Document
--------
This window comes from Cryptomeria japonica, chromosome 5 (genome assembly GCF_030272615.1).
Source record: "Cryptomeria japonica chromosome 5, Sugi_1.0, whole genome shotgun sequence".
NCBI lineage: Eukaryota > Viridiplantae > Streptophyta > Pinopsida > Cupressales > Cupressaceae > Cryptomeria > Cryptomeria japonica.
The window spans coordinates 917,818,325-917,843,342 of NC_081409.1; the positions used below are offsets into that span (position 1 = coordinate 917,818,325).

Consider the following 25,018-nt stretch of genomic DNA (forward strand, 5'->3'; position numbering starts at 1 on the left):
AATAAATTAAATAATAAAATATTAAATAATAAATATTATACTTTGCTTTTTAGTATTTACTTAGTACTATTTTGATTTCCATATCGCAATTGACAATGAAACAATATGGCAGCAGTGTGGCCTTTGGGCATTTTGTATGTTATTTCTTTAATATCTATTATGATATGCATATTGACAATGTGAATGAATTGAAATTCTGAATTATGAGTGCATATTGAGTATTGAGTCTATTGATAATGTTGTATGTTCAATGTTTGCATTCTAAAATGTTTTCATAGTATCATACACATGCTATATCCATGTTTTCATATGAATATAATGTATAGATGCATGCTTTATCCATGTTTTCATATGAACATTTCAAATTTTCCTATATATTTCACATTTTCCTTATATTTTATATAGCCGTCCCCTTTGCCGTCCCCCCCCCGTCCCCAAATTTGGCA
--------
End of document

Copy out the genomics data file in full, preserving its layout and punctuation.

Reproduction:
This window comes from Cryptomeria japonica, chromosome 5 (genome assembly GCF_030272615.1).
Source record: "Cryptomeria japonica chromosome 5, Sugi_1.0, whole genome shotgun sequence".
NCBI lineage: Eukaryota > Viridiplantae > Streptophyta > Pinopsida > Cupressales > Cupressaceae > Cryptomeria > Cryptomeria japonica.
The window spans coordinates 917,818,325-917,843,342 of NC_081409.1; the positions used below are offsets into that span (position 1 = coordinate 917,818,325).

Consider the following 25,018-nt stretch of genomic DNA (forward strand, 5'->3'; position numbering starts at 1 on the left):
AATAAATTAAATAATAAAATATTAAATAATAAATATTATACTTTGCTTTTTAGTATTTACTTAGTACTATTTTGATTTCCATATCGCAATTGACAATGAAACAATATGGCAGCAGTGTGGCCTTTGGGCATTTTGTATGTTATTTCTTTAATATCTATTATGATATGCATATTGACAATGTGAATGAATTGAAATTCTGAATTATGAGTGCATATTGAGTATTGAGTCTATTGATAATGTTGTATGTTCAATGTTTGCATTCTAAAATGTTTTCATAGTATCATACACATGCTATATCCATGTTTTCATATGAATATAATGTATAGATGCATGCTTTATCCATGTTTTCATATGAACATTTCAAATTTTCCTATATATTTCACATTTTCCTTATATTTTATATAGCCGTCCCCTTTGCCGTCCCCCCCCCGTCCCCAAATTTGGCA